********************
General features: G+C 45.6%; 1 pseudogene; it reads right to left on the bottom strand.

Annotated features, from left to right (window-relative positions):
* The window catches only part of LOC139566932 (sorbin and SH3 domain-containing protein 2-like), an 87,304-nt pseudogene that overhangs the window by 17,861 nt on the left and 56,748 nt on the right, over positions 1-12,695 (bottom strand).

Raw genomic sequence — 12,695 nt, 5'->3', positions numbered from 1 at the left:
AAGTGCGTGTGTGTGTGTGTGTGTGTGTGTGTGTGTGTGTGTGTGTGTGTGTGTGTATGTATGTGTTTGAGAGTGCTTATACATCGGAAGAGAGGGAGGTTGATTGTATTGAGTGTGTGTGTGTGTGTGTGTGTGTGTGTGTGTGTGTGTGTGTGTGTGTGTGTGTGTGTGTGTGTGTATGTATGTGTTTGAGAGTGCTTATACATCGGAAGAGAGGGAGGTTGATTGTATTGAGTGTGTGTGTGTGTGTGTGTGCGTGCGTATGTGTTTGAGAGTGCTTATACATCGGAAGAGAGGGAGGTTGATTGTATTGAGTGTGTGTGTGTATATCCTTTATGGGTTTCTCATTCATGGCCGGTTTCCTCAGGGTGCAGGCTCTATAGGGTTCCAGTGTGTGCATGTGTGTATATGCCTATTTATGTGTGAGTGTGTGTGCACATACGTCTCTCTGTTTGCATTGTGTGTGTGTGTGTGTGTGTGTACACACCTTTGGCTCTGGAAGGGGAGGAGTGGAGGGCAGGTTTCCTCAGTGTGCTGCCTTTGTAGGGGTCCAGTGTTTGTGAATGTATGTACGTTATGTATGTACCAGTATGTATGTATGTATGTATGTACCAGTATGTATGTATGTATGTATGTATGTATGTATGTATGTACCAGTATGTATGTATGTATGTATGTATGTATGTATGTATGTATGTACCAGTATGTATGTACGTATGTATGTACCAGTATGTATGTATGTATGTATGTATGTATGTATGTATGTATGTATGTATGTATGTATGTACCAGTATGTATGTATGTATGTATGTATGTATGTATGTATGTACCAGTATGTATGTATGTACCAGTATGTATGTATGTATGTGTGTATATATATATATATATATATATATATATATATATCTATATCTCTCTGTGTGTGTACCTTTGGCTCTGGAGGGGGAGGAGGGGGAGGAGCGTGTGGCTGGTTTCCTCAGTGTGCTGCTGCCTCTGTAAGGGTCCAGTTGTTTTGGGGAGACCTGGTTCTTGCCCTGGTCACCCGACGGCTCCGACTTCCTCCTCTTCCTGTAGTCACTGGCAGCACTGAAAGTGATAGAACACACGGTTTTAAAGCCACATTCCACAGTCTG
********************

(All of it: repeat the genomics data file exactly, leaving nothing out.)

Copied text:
General features: G+C 45.6%; 1 pseudogene; it reads right to left on the bottom strand.

Annotated features, from left to right (window-relative positions):
* The window catches only part of LOC139566932 (sorbin and SH3 domain-containing protein 2-like), an 87,304-nt pseudogene that overhangs the window by 17,861 nt on the left and 56,748 nt on the right, over positions 1-12,695 (bottom strand).

Raw genomic sequence — 12,695 nt, 5'->3', positions numbered from 1 at the left:
AAGTGCGTGTGTGTGTGTGTGTGTGTGTGTGTGTGTGTGTGTGTGTGTGTGTGTGTATGTATGTGTTTGAGAGTGCTTATACATCGGAAGAGAGGGAGGTTGATTGTATTGAGTGTGTGTGTGTGTGTGTGTGTGTGTGTGTGTGTGTGTGTGTGTGTGTGTGTGTGTGTGTGTGTGTATGTATGTGTTTGAGAGTGCTTATACATCGGAAGAGAGGGAGGTTGATTGTATTGAGTGTGTGTGTGTGTGTGTGTGCGTGCGTATGTGTTTGAGAGTGCTTATACATCGGAAGAGAGGGAGGTTGATTGTATTGAGTGTGTGTGTGTATATCCTTTATGGGTTTCTCATTCATGGCCGGTTTCCTCAGGGTGCAGGCTCTATAGGGTTCCAGTGTGTGCATGTGTGTATATGCCTATTTATGTGTGAGTGTGTGTGCACATACGTCTCTCTGTTTGCATTGTGTGTGTGTGTGTGTGTGTGTACACACCTTTGGCTCTGGAAGGGGAGGAGTGGAGGGCAGGTTTCCTCAGTGTGCTGCCTTTGTAGGGGTCCAGTGTTTGTGAATGTATGTACGTTATGTATGTACCAGTATGTATGTATGTATGTATGTACCAGTATGTATGTATGTATGTATGTATGTATGTATGTATGTACCAGTATGTATGTATGTATGTATGTATGTATGTATGTATGTATGTACCAGTATGTATGTACGTATGTATGTACCAGTATGTATGTATGTATGTATGTATGTATGTATGTATGTATGTATGTATGTATGTATGTACCAGTATGTATGTATGTATGTATGTATGTATGTATGTATGTACCAGTATGTATGTATGTACCAGTATGTATGTATGTATGTGTGTATATATATATATATATATATATATATATATATATCTATATCTCTCTGTGTGTGTACCTTTGGCTCTGGAGGGGGAGGAGGGGGAGGAGCGTGTGGCTGGTTTCCTCAGTGTGCTGCTGCCTCTGTAAGGGTCCAGTTGTTTTGGGGAGACCTGGTTCTTGCCCTGGTCACCCGACGGCTCCGACTTCCTCCTCTTCCTGTAGTCACTGGCAGCACTGAAAGTGATAGAACACACGGTTTTAAAGCCACATTCCACAGTCTG